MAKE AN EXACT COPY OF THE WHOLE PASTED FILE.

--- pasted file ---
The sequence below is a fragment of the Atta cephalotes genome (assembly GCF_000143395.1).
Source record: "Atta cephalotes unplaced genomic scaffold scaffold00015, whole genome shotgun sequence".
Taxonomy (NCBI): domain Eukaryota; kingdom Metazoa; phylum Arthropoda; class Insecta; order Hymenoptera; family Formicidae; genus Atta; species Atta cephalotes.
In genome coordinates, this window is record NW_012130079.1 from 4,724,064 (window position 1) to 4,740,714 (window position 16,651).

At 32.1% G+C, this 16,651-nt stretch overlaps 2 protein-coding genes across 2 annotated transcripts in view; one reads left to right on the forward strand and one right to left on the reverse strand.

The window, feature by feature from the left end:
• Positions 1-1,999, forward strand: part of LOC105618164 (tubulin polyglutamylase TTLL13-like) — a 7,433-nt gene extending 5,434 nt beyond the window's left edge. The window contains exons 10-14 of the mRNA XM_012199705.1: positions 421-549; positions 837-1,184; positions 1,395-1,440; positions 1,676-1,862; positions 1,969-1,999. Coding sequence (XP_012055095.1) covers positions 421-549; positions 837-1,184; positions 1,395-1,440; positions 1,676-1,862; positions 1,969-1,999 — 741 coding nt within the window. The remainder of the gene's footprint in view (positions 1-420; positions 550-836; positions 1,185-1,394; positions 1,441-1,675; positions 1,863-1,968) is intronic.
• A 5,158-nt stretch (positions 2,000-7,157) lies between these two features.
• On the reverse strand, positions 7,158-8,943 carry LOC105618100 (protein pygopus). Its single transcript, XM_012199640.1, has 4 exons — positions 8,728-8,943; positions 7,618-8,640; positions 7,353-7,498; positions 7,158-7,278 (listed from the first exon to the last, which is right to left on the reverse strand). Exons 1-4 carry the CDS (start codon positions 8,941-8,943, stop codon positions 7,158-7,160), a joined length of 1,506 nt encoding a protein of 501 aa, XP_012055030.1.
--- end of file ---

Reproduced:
The sequence below is a fragment of the Atta cephalotes genome (assembly GCF_000143395.1).
Source record: "Atta cephalotes unplaced genomic scaffold scaffold00015, whole genome shotgun sequence".
Taxonomy (NCBI): domain Eukaryota; kingdom Metazoa; phylum Arthropoda; class Insecta; order Hymenoptera; family Formicidae; genus Atta; species Atta cephalotes.
In genome coordinates, this window is record NW_012130079.1 from 4,724,064 (window position 1) to 4,740,714 (window position 16,651).

At 32.1% G+C, this 16,651-nt stretch overlaps 2 protein-coding genes across 2 annotated transcripts in view; one reads left to right on the forward strand and one right to left on the reverse strand.

The window, feature by feature from the left end:
• Positions 1-1,999, forward strand: part of LOC105618164 (tubulin polyglutamylase TTLL13-like) — a 7,433-nt gene extending 5,434 nt beyond the window's left edge. The window contains exons 10-14 of the mRNA XM_012199705.1: positions 421-549; positions 837-1,184; positions 1,395-1,440; positions 1,676-1,862; positions 1,969-1,999. Coding sequence (XP_012055095.1) covers positions 421-549; positions 837-1,184; positions 1,395-1,440; positions 1,676-1,862; positions 1,969-1,999 — 741 coding nt within the window. The remainder of the gene's footprint in view (positions 1-420; positions 550-836; positions 1,185-1,394; positions 1,441-1,675; positions 1,863-1,968) is intronic.
• A 5,158-nt stretch (positions 2,000-7,157) lies between these two features.
• On the reverse strand, positions 7,158-8,943 carry LOC105618100 (protein pygopus). Its single transcript, XM_012199640.1, has 4 exons — positions 8,728-8,943; positions 7,618-8,640; positions 7,353-7,498; positions 7,158-7,278 (listed from the first exon to the last, which is right to left on the reverse strand). Exons 1-4 carry the CDS (start codon positions 8,941-8,943, stop codon positions 7,158-7,160), a joined length of 1,506 nt encoding a protein of 501 aa, XP_012055030.1.